What’s around the corner for freight?
“It is going to get worse before it gets better,” is a phrase we have been starting to hear around the logistics industry as rates continue to skyrocket, containers are nowhere to be found, and consumer spending keeps on rising. The question shippers are starting to ask is not when this will end but if it will end.
The month of March featured the strongest year over year gains ever recorded for almost all US ports. Spot rates from Asia to Europe were up almost 400% year over year and rates from Asia to the US were up almost 200% to the west coast and east coast. The Suez Canal was blocked for nearly a week, and fall out continues to bog down European ports. Containers stubbornly remain in all the wrong places, and with 97.3% of the global fleet of container ships at sea (or floating outside crowded ports) the industry is nearly, if not already, at capacity.
On top of that, for the US, Freight Waves reports that retail sales for the month of March spiked by 9.8%. This spending will result in retailers needing to restock inventories, further driving import demand in the coming months.
So that’s the bad news, but there’s got to be some good news, right?
Well, according to an article in the Wall Street Journal, the months long backup at the Ports of Los Angeles and Long Beach is beginning to ease. Gene Seroka, the Executive Director of the Port of Los Angeles, reported that there is only half the amount of ships at anchor as compared to the peak in February.
While volume levels have remained constant, speed and efficiency in the ports seems to have improved, although port authorities don’t expect wait times in San Pedro Bay to normalize until June.
While this is some good news, it is not quite time for optimism. In February, many experts were anticipating that the market would level out around the summer, however due to the increase in demand compounded with issues like the Suez Canal incident, experts are pointing towards the end of 2021 or beginning of 2022.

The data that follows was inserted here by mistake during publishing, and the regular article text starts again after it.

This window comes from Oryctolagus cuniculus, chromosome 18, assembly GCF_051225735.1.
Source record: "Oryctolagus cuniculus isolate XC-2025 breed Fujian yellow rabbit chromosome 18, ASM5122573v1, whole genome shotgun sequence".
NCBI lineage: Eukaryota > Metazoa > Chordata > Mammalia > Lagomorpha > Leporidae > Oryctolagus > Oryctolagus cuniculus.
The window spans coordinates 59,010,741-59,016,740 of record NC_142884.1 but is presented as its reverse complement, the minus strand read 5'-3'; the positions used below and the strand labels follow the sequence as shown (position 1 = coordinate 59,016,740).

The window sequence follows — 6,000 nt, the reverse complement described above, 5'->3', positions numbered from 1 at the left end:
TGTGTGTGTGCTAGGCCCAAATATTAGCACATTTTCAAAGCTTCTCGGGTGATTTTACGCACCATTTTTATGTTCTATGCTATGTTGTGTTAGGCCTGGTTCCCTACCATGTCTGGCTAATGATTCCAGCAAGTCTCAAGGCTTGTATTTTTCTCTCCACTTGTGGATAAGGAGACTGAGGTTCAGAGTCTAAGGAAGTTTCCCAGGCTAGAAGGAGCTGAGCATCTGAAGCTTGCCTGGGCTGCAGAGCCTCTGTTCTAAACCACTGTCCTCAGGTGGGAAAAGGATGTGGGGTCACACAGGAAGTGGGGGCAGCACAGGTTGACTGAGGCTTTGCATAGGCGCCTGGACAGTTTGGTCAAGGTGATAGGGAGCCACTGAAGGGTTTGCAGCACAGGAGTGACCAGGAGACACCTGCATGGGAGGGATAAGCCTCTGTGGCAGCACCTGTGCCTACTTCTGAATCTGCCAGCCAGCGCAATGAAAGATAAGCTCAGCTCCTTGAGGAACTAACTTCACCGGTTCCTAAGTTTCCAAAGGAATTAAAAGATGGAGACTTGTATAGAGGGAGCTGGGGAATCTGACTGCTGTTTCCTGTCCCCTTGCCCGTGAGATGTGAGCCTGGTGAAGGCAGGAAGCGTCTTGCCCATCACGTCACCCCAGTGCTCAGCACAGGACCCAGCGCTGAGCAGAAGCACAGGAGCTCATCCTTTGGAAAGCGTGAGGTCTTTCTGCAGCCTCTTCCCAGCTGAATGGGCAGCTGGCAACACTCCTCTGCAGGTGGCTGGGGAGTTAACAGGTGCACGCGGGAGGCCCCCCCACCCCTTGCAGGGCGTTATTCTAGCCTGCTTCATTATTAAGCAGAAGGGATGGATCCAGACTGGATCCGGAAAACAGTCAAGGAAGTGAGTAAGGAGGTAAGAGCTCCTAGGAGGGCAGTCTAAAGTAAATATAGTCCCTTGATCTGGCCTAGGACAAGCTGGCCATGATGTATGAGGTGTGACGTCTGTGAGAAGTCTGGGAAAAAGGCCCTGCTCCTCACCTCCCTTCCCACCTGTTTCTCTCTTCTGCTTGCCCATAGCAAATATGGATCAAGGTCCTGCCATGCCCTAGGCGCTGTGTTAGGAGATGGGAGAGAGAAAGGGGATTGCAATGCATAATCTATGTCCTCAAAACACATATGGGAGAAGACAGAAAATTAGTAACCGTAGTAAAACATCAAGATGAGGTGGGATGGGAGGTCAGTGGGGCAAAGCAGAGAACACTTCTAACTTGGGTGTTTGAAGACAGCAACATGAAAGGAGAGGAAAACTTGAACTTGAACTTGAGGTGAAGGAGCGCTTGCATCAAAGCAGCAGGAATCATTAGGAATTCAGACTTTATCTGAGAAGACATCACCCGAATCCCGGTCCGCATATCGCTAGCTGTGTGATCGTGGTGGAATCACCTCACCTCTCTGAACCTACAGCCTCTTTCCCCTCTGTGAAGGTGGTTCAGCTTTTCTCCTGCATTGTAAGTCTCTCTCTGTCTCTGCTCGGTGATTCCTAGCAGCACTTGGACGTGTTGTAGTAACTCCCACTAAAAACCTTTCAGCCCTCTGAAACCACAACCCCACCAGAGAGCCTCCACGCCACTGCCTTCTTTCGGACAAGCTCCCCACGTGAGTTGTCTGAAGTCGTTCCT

With factors like the increase in air freight rates, continued container shortage, and now massive congestion at many Asian ports, it is very likely that the situation in international freight may get worse before it gets better.
Where does that leave the shipper?
Getting ahead and being flexible are shippers two biggest allies in this rapidly changing season of international shipping. No matter how good you or your freight forwarder are, the reality is that delays and increased costs are inevitable and it is better to plan for them than to think you can avoid them. However, even in the most challenging times, some shipping savvy can help. Here are top tips for how to survive (and maybe even thrive) in this crazy market.
Plan and book ahead of time.
As stated above, delays are inevitable. If you need goods delivered by a certain date, we would recommend at least 21 days of advance, otherwise they may not arrive on time. This is especially important if you are waiting on time sensitive items like seasonal products.
Diversify your supply chain.
Don’t send all of your goods on one ship from China to LA. If that ship is stuck at the port for a long time, then all of your product is there as well. Instead, move half of your goods via air freight or to a different port. This can allow you more of a safety net if your goods do get stuck.
Say your goods arrive at the port, but there are no available truckers (or chassis). What do you do? See if your forwarder can get space via rail and truck them from a less congested part of the country. Having an agile approach to your shipping plan can give you the ability to quickly pivot, saving you time and money.
Partner with an expert.
Yes, these are what everyone is calling “unprecedented times,” but that is what logisticians have been dealing with their entire careers: how to solve impossible problems. So, find a trustworthy forwarder who can be your ally.
Freight Right’s seasoned and expert team can help find solutions, even in the most trying times. Request a quote or talk to one of our experts, today!
The spread of the coronavirus disease has delayed or entirely stopped the operations of major multinational manufacturers in China, which has been proven to have a direct impact on international trade, port capabilities, and labor.
Many logistical and economic issues arise as China battles the coronavirus.